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Subject: Earlobe Keloid Excision
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A 1-cc Luer-Lok (twist-on) syringe with 27- or 30-gauge needle
An alcohol swab
Gauze, 4 × 4 inches
Painful or unsightly earlobe keloids
Severe bleeding disorders
Extreme illness that would make wound healing difficult
Cellulitis in the tissues to be incised
Conditions that may interfere with wound healing (collagen vascular diseases, smoking, diabetes)
Concurrent medications that may increase the likelihood of intraoperative bleeding (aspirin, other nonsteroidal anti-inflammatory drugs, warfarin)
Pearl: Prep a wide area so that an undraped area is not inadvertently exposed if the drape slides a little.
Pearl: If the keloid is only in the posterior side, the pinna may be taped over to facilitate removal.
Pearl: Placing a cotton ball in the external ear canal will prevent blood from draining into the canal.
Pearl: Bleeding is common during earlobe keloid excisions. Although closure and pressure clamping will stop most of the minor bleeding, active bleeders need to be addressed by direct pressure or short-term clamping with hemostats.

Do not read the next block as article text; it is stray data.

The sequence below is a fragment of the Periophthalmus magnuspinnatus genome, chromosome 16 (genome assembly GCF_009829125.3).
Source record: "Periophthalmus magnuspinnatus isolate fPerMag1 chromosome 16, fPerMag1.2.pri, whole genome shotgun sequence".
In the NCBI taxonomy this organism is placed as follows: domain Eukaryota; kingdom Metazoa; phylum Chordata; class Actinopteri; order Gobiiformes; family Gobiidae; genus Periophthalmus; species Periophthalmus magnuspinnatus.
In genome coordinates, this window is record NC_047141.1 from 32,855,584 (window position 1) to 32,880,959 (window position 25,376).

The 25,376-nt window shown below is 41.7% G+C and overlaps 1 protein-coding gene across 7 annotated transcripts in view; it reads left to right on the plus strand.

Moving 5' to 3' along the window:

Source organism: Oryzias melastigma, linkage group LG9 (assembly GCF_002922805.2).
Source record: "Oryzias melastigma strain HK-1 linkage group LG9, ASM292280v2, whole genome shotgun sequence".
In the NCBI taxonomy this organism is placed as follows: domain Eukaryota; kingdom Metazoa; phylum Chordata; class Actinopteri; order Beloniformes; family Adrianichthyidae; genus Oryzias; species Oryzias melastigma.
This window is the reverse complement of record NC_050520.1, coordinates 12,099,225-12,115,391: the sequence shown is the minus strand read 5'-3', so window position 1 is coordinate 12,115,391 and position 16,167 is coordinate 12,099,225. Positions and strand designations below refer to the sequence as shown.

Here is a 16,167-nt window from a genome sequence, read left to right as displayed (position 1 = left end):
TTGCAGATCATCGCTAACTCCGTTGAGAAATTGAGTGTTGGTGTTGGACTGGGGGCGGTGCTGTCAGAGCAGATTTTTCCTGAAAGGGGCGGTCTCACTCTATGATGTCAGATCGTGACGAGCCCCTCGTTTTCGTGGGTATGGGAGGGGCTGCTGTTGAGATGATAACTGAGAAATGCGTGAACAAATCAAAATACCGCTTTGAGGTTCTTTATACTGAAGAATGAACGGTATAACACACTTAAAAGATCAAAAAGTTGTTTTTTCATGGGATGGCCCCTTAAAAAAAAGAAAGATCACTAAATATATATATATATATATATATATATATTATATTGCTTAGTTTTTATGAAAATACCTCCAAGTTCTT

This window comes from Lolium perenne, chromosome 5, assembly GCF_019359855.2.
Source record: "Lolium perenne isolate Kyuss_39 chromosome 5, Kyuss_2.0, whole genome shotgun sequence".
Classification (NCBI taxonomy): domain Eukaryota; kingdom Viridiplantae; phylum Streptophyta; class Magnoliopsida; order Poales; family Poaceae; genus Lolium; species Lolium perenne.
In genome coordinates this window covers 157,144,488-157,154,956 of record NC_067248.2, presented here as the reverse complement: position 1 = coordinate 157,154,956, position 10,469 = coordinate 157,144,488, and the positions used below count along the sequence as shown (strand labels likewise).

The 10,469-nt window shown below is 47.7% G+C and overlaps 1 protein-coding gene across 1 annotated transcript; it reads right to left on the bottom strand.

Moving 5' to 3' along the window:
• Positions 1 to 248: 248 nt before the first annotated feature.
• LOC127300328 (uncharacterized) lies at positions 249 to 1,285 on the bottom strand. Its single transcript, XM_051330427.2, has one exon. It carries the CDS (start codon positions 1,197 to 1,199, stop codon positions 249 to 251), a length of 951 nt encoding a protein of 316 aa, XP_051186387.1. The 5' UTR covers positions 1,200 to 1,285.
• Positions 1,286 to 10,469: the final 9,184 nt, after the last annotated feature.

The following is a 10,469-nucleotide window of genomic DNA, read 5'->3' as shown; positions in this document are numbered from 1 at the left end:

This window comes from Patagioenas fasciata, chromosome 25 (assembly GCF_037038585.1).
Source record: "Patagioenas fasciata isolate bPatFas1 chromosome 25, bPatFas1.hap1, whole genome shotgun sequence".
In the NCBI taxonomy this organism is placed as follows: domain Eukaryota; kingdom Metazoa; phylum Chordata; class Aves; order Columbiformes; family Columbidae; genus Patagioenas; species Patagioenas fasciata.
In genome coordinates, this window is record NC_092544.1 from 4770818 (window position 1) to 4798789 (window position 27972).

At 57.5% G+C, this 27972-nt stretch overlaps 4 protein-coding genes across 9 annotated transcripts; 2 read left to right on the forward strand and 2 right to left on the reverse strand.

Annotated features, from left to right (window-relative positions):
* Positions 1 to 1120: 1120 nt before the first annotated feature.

PITFALL: Absorbable sutures should be avoided, because nonabsorbable sutures such as 5-0 nylon may cause less tissue reaction.
Pearl: Leakage of the steroid from the wound can be reduced by applying tape over the incision site.
Systemic absorption of steroid, with potential worsening of control for diabetic patients
Burning sensation for up to 3 to 5 minutes after injection
Local skin atrophy
Hypopigmentation (temporary or permanent)
Sterile abscess formation
Reformation of keloid